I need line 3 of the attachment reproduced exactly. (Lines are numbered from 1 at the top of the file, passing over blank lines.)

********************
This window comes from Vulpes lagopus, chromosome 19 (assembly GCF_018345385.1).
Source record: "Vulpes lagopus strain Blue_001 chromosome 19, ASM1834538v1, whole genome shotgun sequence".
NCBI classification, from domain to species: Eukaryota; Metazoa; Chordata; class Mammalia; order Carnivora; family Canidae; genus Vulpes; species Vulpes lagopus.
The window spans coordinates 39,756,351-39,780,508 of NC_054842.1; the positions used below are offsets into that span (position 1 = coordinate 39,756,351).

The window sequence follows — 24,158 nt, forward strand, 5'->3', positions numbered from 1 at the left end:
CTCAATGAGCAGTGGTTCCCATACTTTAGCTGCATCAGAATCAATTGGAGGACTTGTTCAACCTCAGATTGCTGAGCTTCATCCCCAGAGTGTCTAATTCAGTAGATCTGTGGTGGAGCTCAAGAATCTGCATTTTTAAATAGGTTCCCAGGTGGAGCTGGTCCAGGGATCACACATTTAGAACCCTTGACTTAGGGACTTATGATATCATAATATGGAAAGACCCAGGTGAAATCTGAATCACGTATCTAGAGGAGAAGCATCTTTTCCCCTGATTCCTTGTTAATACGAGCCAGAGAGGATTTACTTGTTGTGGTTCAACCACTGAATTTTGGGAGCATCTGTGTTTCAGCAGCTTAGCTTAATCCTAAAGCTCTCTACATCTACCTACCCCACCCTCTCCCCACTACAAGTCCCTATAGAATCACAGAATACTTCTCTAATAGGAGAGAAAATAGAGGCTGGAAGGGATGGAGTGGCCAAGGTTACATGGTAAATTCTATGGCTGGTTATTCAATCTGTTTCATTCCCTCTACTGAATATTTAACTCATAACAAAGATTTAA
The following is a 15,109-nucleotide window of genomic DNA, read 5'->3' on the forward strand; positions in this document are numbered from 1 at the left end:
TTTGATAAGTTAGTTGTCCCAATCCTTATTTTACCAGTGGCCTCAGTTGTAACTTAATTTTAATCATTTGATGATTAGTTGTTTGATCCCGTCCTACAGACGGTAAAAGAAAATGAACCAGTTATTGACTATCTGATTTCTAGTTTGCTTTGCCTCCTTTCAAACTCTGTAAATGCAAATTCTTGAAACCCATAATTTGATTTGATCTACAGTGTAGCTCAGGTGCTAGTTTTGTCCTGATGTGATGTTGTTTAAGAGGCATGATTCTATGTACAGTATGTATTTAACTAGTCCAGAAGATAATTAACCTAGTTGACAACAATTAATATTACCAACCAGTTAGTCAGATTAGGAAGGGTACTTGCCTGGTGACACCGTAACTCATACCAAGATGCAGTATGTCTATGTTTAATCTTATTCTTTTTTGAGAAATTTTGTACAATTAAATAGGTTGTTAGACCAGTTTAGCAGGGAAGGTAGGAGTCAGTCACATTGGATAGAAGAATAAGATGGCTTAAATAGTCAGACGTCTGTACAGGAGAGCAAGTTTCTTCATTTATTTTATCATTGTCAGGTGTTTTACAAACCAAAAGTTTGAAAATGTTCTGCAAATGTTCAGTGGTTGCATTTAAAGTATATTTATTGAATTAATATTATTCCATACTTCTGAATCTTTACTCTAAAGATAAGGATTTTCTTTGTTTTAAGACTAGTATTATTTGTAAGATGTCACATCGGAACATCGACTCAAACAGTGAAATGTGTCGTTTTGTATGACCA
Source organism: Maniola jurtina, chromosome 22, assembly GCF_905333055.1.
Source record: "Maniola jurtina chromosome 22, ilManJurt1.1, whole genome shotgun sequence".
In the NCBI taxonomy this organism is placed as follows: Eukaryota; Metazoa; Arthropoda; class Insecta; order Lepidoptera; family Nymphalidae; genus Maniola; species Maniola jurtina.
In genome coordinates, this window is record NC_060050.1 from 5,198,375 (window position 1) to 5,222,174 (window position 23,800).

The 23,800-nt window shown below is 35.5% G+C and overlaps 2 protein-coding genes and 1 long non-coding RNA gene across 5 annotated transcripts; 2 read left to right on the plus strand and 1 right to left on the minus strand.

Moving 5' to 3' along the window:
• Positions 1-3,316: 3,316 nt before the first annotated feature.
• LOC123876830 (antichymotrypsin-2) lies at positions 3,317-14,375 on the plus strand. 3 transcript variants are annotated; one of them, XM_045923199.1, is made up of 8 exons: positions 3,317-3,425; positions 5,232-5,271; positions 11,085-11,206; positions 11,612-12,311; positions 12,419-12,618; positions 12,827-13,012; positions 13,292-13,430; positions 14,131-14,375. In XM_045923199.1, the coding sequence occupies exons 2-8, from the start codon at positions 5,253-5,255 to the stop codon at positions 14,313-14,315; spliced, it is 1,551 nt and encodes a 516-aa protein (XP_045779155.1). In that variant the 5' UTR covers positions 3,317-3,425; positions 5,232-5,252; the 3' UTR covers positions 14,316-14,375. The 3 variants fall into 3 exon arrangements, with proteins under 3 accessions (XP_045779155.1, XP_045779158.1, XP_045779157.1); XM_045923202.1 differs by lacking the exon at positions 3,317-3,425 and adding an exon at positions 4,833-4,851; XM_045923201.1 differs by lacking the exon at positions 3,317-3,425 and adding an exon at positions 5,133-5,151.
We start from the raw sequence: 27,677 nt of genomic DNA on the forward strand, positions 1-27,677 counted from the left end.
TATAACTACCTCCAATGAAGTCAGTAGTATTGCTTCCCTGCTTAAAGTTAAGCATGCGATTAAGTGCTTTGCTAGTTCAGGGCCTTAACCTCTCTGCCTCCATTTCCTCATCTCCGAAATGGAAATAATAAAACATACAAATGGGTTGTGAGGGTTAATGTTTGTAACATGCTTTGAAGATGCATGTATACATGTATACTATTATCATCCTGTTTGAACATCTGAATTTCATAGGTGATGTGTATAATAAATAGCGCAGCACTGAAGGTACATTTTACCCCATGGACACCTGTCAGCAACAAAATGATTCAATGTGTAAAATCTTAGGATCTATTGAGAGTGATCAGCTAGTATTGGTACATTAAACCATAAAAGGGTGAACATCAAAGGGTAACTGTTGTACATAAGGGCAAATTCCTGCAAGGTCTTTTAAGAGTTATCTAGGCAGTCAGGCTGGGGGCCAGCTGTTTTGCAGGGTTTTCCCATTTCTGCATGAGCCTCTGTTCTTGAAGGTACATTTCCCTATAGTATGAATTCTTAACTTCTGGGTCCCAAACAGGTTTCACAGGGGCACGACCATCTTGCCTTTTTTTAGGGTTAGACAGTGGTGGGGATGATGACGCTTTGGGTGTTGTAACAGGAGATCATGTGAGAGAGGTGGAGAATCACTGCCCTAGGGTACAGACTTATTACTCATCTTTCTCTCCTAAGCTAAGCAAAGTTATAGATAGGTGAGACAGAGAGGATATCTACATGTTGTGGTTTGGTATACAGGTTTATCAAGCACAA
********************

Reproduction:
NCBI classification, from domain to species: Eukaryota; Metazoa; Chordata; class Mammalia; order Carnivora; family Canidae; genus Vulpes; species Vulpes lagopus.